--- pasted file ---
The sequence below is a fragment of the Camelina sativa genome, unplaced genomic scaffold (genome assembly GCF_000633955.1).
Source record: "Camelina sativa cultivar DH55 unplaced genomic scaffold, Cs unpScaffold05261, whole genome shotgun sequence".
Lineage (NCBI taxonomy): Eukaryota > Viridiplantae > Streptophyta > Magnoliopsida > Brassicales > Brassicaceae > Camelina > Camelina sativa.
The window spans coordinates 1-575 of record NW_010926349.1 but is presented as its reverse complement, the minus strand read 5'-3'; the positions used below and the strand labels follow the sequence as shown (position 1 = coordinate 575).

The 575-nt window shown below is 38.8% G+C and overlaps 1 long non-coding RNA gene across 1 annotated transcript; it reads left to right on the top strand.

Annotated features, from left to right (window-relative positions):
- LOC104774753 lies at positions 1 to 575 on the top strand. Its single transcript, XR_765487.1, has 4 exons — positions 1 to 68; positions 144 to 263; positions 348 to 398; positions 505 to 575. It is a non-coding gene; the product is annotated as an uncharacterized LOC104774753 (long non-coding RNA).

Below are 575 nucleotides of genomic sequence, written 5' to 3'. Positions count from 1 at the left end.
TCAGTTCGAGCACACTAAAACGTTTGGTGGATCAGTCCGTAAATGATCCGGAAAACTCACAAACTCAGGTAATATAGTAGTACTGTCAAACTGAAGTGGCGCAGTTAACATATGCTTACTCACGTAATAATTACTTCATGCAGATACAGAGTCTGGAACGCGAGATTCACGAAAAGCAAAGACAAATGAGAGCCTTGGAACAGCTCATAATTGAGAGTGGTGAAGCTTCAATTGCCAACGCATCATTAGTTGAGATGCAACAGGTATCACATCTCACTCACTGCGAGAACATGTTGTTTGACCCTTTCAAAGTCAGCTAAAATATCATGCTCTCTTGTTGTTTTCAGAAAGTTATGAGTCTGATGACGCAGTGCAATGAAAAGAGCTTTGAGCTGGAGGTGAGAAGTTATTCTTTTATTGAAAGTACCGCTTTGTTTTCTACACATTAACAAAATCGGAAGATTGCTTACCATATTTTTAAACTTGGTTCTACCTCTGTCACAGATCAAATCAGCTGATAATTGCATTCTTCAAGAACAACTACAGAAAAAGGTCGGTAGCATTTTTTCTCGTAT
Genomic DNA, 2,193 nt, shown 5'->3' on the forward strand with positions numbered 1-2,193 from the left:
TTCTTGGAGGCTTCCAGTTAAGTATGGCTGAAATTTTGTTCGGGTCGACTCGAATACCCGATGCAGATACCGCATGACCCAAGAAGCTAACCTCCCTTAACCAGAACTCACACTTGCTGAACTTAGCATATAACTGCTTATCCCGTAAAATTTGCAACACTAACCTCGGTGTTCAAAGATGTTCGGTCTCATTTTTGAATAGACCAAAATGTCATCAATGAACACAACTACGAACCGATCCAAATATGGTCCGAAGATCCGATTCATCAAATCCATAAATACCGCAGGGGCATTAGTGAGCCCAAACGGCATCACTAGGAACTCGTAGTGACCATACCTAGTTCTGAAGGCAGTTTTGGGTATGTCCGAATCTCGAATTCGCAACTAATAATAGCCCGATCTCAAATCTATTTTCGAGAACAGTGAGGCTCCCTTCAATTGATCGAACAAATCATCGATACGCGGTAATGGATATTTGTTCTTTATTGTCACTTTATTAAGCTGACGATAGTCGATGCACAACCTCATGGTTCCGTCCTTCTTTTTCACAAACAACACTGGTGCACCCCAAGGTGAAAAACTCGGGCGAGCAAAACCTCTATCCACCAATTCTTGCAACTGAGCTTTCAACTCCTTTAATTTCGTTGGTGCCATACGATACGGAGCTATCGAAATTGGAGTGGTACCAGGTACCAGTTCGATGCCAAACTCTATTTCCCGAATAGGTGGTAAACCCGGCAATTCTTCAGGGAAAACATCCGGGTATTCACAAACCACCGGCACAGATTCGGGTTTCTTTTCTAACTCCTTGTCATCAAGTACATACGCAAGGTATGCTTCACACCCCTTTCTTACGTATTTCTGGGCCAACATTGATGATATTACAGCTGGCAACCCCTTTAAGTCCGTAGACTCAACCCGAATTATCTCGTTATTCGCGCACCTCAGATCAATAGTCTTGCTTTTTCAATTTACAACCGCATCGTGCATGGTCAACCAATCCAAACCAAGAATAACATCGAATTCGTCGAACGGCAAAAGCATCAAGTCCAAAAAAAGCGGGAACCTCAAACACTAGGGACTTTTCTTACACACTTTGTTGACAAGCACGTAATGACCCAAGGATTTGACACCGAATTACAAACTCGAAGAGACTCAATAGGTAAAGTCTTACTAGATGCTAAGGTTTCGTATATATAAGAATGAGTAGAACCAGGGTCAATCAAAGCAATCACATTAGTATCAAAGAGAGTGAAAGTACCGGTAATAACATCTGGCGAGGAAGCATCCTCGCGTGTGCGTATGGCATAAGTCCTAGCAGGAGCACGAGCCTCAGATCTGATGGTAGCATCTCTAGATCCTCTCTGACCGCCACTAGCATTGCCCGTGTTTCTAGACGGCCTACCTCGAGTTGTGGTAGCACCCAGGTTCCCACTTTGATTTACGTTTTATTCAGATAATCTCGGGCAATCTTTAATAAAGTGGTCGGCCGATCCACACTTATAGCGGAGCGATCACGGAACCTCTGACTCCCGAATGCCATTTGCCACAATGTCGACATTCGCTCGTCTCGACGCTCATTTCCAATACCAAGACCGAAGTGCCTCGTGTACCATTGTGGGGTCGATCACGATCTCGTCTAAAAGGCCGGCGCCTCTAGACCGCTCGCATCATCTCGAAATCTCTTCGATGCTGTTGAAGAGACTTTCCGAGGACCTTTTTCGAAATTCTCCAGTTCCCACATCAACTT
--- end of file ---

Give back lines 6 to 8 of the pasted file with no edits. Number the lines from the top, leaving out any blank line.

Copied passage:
Annotated features, from left to right (window-relative positions):
- LOC104774753 lies at positions 1 to 575 on the top strand. Its single transcript, XR_765487.1, has 4 exons — positions 1 to 68; positions 144 to 263; positions 348 to 398; positions 505 to 575. It is a non-coding gene; the product is annotated as an uncharacterized LOC104774753 (long non-coding RNA).

Below are 575 nucleotides of genomic sequence, written 5' to 3'. Positions count from 1 at the left end.